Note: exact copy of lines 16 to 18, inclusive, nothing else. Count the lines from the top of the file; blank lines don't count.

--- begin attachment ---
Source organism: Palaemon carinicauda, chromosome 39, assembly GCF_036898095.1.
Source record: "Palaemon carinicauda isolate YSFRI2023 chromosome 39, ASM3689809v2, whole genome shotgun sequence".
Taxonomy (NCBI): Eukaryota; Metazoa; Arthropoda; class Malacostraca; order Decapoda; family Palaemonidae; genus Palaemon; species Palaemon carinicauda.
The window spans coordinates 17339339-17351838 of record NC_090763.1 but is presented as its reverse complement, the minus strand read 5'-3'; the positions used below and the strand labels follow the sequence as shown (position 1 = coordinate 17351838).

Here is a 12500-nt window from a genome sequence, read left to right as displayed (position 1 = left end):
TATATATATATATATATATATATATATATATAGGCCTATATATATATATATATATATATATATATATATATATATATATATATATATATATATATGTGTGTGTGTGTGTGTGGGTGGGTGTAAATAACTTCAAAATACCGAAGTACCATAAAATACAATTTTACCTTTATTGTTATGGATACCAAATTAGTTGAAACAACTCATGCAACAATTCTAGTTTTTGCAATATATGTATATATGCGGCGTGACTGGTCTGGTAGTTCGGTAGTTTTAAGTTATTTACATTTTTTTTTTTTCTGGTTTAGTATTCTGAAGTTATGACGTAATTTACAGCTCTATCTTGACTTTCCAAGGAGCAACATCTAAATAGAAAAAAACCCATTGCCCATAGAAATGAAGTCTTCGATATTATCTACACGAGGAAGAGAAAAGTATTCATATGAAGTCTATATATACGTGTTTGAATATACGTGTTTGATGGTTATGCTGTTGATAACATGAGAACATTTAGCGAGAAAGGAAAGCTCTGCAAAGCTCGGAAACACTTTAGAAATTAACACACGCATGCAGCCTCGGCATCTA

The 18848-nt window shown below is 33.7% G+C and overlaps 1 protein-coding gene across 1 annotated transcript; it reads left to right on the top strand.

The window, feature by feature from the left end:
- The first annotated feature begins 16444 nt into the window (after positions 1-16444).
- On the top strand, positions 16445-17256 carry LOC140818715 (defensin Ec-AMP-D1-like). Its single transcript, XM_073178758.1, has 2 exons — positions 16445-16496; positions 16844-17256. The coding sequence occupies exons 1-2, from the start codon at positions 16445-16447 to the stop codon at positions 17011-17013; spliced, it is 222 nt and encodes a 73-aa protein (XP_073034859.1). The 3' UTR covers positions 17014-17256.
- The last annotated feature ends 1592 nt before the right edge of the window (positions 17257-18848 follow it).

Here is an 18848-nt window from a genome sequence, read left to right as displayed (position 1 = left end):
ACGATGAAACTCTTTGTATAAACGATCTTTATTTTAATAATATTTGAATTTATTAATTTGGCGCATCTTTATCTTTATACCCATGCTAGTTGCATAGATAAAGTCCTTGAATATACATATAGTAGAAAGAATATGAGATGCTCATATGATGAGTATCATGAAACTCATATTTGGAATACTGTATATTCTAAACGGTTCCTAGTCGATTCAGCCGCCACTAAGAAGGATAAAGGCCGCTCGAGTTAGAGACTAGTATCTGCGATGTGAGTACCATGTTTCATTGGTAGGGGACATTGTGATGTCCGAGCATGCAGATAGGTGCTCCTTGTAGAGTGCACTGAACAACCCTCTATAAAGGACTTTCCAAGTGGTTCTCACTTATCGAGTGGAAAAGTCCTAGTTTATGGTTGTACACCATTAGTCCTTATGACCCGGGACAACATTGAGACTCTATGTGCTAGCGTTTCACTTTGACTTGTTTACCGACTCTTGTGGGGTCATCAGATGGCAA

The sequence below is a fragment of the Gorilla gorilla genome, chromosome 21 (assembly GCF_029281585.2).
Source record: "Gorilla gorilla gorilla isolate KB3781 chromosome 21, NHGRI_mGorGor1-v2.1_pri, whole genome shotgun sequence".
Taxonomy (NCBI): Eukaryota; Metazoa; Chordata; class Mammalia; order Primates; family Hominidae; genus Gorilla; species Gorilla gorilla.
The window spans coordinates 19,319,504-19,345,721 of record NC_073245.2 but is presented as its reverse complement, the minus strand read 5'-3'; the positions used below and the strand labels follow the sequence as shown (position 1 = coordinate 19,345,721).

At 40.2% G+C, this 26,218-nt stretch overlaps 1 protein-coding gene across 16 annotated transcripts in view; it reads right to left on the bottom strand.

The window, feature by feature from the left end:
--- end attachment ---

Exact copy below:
Taxonomy (NCBI): Eukaryota; Metazoa; Chordata; class Mammalia; order Primates; family Hominidae; genus Gorilla; species Gorilla gorilla.
The window spans coordinates 19,319,504-19,345,721 of record NC_073245.2 but is presented as its reverse complement, the minus strand read 5'-3'; the positions used below and the strand labels follow the sequence as shown (position 1 = coordinate 19,345,721).

At 40.2% G+C, this 26,218-nt stretch overlaps 1 protein-coding gene across 16 annotated transcripts in view; it reads right to left on the bottom strand.